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What the ‘Black Widow’ Lawsuit Could Mean for Theaters and Streaming

3 Minute Read
Aug 3 2021
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The last year has brought drastic changes to the movie theater system and how revenue shakes out.

By now, you’ve probably heard that Scarlett Johansson is suing Disney over lost profits from the Black Widow release. The lawsuit represents a growing conflict between silver-screen performers and streaming platforms. The ramifications of the lawsuit, and others potentially like it, could set precedent for how movie stars get paid and how we see new releases in the future.

Courtesy of Marvel

Understanding the Complaint

Typically, actors receive a portion of box office revenue on top of the payment for performances. Robert Downey Jr. was paid $20M upfront for his role in Avengers: Endgame, but his 8% backend deal earned him another cool $55M after release.

Black Widow earned $150M in the theaters but grossed an additional $60M in streaming revenue, for which there is no back-end deal. Black Widow was contracted for “wide theatrical release”, which has previously meant that the film would premiere exclusively in theaters.

Johansson’s lawyer stated in the complaint that the drop in revenue for Black Widow was a direct result of Disney’s choice to premiere the film in theaters and on the streaming platform simultaneously. Their motivation, he says, was to funnel more users to the service, upping their subscriber base and stock prices– and also avoiding the large box office payouts given to stars.

He also asserts that Disney was given multiple opportunities to cut a deal with the MCU star, like Gal Gadot’s deal for Wonder Woman: 1984. Marvel/Disney, he says, would not bite, and kept any profits from the $30 Black Widow ticket price.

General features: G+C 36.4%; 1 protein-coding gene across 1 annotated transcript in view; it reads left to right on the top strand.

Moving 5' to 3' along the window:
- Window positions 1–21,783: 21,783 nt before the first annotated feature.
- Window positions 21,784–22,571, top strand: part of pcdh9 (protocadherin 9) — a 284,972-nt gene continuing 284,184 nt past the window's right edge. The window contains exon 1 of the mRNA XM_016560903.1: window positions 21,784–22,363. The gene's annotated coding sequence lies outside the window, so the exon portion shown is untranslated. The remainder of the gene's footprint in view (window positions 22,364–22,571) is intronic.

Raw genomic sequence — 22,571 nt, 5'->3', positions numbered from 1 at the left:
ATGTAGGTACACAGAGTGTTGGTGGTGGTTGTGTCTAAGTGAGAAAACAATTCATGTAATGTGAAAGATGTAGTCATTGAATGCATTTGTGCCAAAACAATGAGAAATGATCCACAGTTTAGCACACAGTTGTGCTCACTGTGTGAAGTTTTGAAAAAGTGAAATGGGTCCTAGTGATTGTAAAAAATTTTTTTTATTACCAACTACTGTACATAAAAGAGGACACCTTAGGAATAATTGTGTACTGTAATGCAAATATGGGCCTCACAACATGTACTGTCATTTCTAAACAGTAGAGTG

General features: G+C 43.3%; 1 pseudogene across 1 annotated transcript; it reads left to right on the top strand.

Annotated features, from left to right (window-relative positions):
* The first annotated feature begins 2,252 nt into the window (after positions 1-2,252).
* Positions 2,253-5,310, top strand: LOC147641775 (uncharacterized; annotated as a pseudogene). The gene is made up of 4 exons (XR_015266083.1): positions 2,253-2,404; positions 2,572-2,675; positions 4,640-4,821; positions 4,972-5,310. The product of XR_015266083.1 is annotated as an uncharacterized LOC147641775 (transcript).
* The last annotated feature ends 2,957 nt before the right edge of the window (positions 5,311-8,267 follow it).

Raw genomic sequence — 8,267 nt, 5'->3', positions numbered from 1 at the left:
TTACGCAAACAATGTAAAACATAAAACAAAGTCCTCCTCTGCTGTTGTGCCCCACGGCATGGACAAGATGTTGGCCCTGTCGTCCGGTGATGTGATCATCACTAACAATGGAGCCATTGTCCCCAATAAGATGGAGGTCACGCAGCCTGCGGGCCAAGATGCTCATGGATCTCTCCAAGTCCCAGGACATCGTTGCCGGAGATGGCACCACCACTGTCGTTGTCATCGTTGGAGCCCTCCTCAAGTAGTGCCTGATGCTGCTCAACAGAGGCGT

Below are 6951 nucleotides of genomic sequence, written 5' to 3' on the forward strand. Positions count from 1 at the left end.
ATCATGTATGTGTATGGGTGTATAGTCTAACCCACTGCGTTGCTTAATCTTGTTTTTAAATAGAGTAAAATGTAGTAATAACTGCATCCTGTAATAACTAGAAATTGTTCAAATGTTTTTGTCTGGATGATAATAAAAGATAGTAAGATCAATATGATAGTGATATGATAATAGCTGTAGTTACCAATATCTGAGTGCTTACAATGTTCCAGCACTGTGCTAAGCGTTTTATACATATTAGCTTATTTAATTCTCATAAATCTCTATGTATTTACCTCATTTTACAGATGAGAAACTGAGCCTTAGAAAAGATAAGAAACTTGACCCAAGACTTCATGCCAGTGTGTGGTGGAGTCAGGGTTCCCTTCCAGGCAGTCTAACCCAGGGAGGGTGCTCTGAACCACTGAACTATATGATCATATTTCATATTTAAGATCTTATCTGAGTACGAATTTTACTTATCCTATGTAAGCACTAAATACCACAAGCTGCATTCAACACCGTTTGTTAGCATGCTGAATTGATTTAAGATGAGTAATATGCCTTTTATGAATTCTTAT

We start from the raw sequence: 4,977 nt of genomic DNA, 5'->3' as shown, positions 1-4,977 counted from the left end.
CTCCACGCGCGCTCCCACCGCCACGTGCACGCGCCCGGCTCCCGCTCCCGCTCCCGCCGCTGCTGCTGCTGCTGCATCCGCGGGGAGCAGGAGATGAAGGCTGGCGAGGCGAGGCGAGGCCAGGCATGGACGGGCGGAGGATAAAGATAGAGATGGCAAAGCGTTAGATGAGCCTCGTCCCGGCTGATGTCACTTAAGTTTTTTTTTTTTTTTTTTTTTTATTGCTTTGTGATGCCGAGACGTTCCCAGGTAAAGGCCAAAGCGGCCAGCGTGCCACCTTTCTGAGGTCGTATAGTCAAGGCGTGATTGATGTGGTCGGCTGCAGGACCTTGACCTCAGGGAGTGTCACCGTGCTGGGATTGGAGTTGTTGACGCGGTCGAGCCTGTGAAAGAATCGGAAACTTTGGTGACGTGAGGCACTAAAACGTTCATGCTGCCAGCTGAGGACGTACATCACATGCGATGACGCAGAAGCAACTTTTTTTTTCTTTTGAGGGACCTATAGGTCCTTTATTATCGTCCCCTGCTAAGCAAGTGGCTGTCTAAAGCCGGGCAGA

Screenshot of ‘Black Widow’ premier access on Disney+

Disney, Co-Stars, and the Internet’s Reactions

Disney’s response was deflective at best. They said that ScarJo had already made $20M for making the film. Neglecting to address the problem or other similar settlements by studios,  Disney asserted that Johansson was being insensitive to the effects of the pandemic. That’s a pretty sizable pot-kettle situation since Disney has been opening their parks since February. 

Multiple rumors are circulating about other stars siding with Johansson. Kevin Feige was reportedly unimpressed by Disney’s refusal to compensate the star for streaming profits. Other stars like Emma Stone (Cruella) and Emily Blunt (A Quiet Place II, Paramount+) are rumored to be considering similar legal avenues.

Courtesy of Paramount and Disney

The Future of Theatre Premieres

Pandemic lockdowns had a drastic effect on movie theaters. Direct-to-streaming premiers have only added pressure to the strained relationship between theaters and filmmakers. Immediate film streaming also makes pirating much easier, which can discourage some people from paying ticket prices.


The rising numbers of delta-variant cases are creating a lot of anxiety among viewers. Even if vaccinated, people want to protect their vulnerable loved ones from exposure. Releasing movies at home makes a premiere experience more accessible.

But the state of local theaters, pandemic anxiety, and Disney’s refusal to accommodate its talent creates a very frustrating dilemma for fans. Ethically, we want our premiere sales to go to the actors who make them (rather than the CEOs of streaming platforms). It’s upsetting to have to choose between supporting our favorite local movie spot and the stars we love over the safety of ourselves and our loved ones.

Courtesy of Marvel

What is the fate of theater releases? Do you think Disney will amend its streaming premier policies? One thing is certain: the future landscape of streaming and screening has been heavily impacted by lockdown. Regardless of how the dust settles, this case is sure to have an impact on streaming and box office revenue in the coming years.

Author: Danni Danger
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